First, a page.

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10 hours ago, Ex-FAAWAFU said:

Actually, I think strictly these should be called turbochargers, though I am somewhat hazy about the difference!

 

I thought about displaying some recently (as in circa. 30 seconds ago) acquired wikipedia knowledge.......but then realised that to do so would be to fall into a cunningly set Crispin trap. 

 

So my official position is that I am somewhat hazy about the difference too :D

 

But whatever they are, they are splendid in their Alcladness.

 

 

Edited by Fritag
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The "chargers" look great!

Technically the difference is that turbo chargers run off exhaust gasses and superchargers are run direct from the engine crankshaft. (allegedly, since we have a legal eagle here!)

 

But I'm sure there are exceptions out there!

 

Ian

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OK, let's call them turbosuperchargers and be done with it :D - at any rate, Crisp paint job made them stand out :clap: And I do appreciate the change of background for the last pic, to better show the various shades :thumbsup:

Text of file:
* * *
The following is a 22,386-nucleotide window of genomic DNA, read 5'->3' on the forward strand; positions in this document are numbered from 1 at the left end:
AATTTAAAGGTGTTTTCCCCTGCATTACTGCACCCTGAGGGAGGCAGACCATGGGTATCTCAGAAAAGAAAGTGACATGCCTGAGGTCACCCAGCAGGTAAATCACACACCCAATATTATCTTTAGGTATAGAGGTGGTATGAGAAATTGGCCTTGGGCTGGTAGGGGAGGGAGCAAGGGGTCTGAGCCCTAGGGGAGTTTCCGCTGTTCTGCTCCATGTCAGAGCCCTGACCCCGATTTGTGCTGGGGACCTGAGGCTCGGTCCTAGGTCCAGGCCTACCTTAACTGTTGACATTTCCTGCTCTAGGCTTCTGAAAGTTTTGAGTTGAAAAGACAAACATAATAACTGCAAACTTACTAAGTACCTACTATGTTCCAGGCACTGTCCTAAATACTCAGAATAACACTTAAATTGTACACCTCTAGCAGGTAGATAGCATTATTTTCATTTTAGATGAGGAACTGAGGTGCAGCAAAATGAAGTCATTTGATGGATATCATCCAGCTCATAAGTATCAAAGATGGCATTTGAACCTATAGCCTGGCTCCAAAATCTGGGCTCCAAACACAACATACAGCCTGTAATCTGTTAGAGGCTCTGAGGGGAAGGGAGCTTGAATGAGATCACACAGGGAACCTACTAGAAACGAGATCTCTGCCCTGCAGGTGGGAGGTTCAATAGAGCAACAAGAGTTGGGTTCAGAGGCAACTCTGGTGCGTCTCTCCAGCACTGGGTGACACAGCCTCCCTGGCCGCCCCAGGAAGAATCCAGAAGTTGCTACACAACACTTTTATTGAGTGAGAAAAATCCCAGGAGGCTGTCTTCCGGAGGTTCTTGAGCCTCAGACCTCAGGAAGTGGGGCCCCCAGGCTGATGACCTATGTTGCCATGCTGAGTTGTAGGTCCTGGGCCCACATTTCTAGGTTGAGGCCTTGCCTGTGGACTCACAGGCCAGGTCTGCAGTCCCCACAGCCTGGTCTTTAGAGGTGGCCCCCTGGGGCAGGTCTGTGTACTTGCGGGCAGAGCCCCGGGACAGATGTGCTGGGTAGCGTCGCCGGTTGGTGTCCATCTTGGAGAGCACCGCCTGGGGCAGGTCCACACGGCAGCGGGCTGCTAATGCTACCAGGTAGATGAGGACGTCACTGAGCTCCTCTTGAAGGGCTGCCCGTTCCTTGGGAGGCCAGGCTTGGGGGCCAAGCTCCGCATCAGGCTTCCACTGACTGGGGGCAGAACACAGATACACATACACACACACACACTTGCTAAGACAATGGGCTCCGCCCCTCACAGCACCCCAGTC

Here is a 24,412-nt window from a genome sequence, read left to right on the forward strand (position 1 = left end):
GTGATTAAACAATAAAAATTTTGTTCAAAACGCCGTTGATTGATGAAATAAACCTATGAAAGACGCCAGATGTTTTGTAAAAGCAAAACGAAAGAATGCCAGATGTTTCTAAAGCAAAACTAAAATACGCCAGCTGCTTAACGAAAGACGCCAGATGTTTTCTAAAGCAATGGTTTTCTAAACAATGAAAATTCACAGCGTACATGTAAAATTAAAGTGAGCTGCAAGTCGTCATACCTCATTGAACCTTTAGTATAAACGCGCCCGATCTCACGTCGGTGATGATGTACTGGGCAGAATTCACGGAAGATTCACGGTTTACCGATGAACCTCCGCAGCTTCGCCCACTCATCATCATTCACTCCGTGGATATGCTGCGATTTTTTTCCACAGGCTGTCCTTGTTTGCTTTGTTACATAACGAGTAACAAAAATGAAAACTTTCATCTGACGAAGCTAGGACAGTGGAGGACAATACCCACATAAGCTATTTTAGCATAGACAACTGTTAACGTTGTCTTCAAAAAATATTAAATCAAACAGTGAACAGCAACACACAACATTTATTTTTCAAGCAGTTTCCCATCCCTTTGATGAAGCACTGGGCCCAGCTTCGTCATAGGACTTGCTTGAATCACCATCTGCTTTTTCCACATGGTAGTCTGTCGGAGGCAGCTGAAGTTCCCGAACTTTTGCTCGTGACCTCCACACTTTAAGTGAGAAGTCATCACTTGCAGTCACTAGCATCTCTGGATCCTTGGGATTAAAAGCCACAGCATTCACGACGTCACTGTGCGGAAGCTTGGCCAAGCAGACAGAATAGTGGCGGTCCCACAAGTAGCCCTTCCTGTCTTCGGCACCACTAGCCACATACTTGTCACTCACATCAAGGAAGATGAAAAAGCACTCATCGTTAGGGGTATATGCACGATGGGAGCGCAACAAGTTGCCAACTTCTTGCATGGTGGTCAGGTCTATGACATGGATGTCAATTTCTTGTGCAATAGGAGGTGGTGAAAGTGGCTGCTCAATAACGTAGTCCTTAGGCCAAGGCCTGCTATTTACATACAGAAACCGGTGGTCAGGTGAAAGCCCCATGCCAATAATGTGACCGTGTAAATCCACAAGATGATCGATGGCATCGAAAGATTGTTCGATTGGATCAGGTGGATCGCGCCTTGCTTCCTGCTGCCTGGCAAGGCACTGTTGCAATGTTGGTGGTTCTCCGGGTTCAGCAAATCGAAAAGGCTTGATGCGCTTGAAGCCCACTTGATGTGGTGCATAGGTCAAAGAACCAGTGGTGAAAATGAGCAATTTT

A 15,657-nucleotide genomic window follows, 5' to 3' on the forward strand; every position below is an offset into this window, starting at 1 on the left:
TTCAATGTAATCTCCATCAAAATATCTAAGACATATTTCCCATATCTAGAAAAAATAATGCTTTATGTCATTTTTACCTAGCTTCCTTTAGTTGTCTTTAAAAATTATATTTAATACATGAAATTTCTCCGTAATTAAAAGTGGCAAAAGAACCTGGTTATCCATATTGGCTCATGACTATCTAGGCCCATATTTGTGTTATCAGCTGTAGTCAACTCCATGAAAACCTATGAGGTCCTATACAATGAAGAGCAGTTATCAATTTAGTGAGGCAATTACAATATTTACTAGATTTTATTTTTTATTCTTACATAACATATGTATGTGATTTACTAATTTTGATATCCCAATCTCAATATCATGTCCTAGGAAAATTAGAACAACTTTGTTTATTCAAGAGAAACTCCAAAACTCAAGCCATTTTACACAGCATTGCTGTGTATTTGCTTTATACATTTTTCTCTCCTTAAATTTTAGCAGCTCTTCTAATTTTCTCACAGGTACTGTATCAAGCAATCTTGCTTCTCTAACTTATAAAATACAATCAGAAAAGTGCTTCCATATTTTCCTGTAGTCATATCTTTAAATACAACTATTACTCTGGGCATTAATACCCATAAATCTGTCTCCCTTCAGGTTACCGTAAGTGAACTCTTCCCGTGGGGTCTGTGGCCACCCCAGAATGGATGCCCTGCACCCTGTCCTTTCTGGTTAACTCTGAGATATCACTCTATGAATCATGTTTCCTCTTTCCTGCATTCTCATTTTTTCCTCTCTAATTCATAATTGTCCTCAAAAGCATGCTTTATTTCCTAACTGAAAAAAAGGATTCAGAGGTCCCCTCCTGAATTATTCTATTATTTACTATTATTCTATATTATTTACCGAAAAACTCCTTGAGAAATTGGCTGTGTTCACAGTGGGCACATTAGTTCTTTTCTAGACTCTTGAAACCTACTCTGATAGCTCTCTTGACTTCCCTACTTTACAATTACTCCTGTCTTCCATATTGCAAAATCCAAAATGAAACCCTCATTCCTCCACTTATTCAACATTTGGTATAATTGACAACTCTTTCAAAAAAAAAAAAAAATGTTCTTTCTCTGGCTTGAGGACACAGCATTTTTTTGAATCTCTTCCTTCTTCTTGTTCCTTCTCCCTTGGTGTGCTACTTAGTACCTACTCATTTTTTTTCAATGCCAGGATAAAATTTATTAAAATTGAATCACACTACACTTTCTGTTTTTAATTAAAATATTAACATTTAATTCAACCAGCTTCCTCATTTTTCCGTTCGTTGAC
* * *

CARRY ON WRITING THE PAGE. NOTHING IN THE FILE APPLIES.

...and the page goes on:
Ciao

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Nice, er…

I was, like Ian, going to 'show my knowledge*' but then our legal eagle warned of a trap…

So I'll follow Stew.

 

Nice superturbocharger Crisp! :)

 

* Gleaned from being aged and having cars with bits on.

Superchargers are better I think as they're driven from the crankshaft and there's no lag when you put your toe down. Jaguar 'S' models have this and they're maniacal.

Turbos get hot and there's a lag while they spool up.

When I had my meno-porsche, actually an Alpine A510, the mechanic warned me not to put my hand under the sill in front of the nearside rear wheel. That's where the McPherson turbo vented (or was it a Garret?) and, he said, it would cook your fingers off!

He also told me to sit in the car for a couple of minutes before turning off to allow the turbo to cool down.

Those were the days…

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As someone who recently acquired an Audi S1 (we reckoned we still had one more fun car in us while the price / range of the electric jobs evolves to realistic levels...), I can relate to the heat thing.  Definitely turbo in our beast.